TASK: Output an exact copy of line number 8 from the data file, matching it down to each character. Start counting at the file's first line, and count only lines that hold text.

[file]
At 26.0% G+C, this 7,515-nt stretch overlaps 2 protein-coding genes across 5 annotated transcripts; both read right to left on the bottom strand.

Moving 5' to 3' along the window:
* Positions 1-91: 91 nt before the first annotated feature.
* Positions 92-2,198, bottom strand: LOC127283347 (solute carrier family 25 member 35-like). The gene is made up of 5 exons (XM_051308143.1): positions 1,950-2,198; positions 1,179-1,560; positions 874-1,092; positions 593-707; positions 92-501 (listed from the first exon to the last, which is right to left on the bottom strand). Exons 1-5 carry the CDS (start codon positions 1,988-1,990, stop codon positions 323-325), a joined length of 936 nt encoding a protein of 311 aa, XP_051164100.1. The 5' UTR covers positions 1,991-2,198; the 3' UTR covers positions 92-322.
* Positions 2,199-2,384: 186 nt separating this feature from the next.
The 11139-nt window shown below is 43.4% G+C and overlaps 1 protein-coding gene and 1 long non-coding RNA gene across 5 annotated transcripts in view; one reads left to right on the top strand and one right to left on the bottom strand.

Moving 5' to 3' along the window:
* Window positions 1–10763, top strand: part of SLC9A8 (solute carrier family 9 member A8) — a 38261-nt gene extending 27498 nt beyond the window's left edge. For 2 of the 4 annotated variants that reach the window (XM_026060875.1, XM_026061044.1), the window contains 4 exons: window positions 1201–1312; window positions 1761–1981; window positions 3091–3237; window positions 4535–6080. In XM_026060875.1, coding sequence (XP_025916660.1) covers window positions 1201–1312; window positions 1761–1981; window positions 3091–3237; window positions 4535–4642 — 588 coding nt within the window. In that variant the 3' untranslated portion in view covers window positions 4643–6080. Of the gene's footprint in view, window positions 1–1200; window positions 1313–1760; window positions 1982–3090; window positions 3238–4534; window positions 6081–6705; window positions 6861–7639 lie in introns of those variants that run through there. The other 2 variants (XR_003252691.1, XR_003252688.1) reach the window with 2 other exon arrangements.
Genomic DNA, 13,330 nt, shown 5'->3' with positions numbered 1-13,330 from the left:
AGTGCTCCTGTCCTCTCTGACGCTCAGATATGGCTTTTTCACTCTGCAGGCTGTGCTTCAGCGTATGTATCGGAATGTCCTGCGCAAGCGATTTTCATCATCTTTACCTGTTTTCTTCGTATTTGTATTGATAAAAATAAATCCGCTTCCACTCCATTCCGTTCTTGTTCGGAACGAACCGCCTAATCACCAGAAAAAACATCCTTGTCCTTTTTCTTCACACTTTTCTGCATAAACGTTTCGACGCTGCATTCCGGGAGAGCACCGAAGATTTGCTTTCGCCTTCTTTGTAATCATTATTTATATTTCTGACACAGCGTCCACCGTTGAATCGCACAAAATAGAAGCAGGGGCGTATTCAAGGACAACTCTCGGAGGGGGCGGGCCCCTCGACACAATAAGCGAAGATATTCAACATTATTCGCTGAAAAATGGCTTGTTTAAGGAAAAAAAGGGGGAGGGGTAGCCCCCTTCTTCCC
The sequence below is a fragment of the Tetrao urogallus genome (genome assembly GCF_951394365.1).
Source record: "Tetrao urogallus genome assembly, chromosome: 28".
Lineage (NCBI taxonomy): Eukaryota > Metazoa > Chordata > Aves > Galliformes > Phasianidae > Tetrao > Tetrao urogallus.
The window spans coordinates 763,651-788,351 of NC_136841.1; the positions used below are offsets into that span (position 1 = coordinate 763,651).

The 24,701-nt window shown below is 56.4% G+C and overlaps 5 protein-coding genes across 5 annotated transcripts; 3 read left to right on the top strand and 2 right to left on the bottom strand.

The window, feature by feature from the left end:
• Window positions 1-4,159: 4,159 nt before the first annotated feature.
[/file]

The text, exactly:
* Window positions 1–10763, top strand: part of SLC9A8 (solute carrier family 9 member A8) — a 38261-nt gene extending 27498 nt beyond the window's left edge. For 2 of the 4 annotated variants that reach the window (XM_026060875.1, XM_026061044.1), the window contains 4 exons: window positions 1201–1312; window positions 1761–1981; window positions 3091–3237; window positions 4535–6080. In XM_026060875.1, coding sequence (XP_025916660.1) covers window positions 1201–1312; window positions 1761–1981; window positions 3091–3237; window positions 4535–4642 — 588 coding nt within the window. In that variant the 3' untranslated portion in view covers window positions 4643–6080. Of the gene's footprint in view, window positions 1–1200; window positions 1313–1760; window positions 1982–3090; window positions 3238–4534; window positions 6081–6705; window positions 6861–7639 lie in introns of those variants that run through there. The other 2 variants (XR_003252691.1, XR_003252688.1) reach the window with 2 other exon arrangements.